By Chris Bird
I  was the Bulletin Editor at this year's US Open (and also the Las Vegas Masters and National Open) and liaised with the MonRoi representatives in regards to collecting game scores for publication and also to help them set up their necessary equipment that allowed for spectators to observe the games of the top 6 boards on a big screen and provide live broadcast of the games on the Internet.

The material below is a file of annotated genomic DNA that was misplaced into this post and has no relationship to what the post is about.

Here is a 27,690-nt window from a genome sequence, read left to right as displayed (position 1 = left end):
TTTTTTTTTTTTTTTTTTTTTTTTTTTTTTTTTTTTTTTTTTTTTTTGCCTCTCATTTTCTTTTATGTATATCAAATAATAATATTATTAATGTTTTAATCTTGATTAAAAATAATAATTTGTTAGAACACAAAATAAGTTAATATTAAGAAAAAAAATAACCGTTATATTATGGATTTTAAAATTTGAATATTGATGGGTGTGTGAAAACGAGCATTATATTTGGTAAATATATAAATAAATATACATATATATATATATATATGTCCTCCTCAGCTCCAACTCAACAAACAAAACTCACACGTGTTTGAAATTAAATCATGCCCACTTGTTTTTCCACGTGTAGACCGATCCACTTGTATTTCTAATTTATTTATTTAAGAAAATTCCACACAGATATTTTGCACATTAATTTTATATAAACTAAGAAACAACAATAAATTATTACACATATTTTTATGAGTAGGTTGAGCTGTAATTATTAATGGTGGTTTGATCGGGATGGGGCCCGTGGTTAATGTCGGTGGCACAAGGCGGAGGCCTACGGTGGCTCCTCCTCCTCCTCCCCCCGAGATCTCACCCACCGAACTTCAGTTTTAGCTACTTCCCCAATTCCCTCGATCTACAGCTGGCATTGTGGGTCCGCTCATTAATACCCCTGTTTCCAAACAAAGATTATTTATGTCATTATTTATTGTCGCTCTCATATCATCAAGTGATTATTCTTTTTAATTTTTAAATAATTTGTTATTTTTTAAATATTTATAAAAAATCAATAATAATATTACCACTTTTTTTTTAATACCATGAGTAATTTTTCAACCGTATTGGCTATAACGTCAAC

The MonRoi system was initially made available to the top 15 boards in the Traditional Schedule and the top 5 boards in the 6-Day Schedule. This was then changed once the schedules merged and one PCM (Personal Chess Manager as they call it) was provided to the top 30 rated players in the tournament to help maximize the live coverage and to also minimize my work load in obtaining legible scoresheets and having to input them. They also used the PCM on the top 5 boards in the Denker and Polgar Tournaments.They also had units available for players to "rent" at a cost of $10/game or $45 for the whole tournament. At the end of the tournament, MonRoi had managed to sell every one of the units they had brought with them for purchasing and each of them at $359. Just about everyone who rented one then went on to purchase it, and the players who had used one in the early rounds but were no longer in the top 30 rated players when we made the switch were clammering to obtain one to use.With my Bulletin Editor cap on, the advantages to such a system are huge. I was able to follow (on ICC) the live radio commentary and obtain some useful notes to use for analysis and position of diagrams and I obtained the scores from at least the top 15/20 boards every round and did not have to input any of them. This in turn allowed me to provide more scores from the lower boards as time permitted.With my TD hat on I saw the potential for numerous organizers, particularly scholastic organizers, for them to purchase the systems and rent or lease them out for use at events thereby obtaining some costs back. Games from top boards could be displayed in other rooms allowing the parents to watch meaningful games, or friends and family to watch from the comfort of their own homes. Many of the Denker and Polgar players were commenting on how everyone was back home and tuned in to every game they played!There is also the potential for many other organizers to have systems at their disposal, which could in turn increase turnout in their events, increase potential for sponsorship as there are inbuilt marketing tools that come with the system and for players to have a more interactive experience, e.g. viewing the games online once they are complete without having to have someone to enter them all and waiting for maybe a few days after the event.The main system software that I was shown looked very simple to set up and use and the PCM's send and receive information wirelessly to and from the main computer. A player who has one of these devices could in theory just turn it on and tap one button, which would then receive information from the central computer telling them exactly who their opponent was, their rating, what color they had and on what board meaning they wouldn't have to fight the crowd at the displays.One suggestion I had for improvement was to have them liaise with the main pairing program software companies, WinTD and SwissSys and see if they could devise an aspect of their program that allowed for a seamless transition of the pairings and player lists from the pairing program to the MonRoi Central Software. You can export and import the player list.In summary I have used this system at three major events and each tournament has gained more exposure than it had the previous year, mainly due to the online services and games relay that the system allows for. However, having seen the way players were buying the systems and some players were complaining that there were none left for them to use, they are going to become extremely popular, especially at major events.

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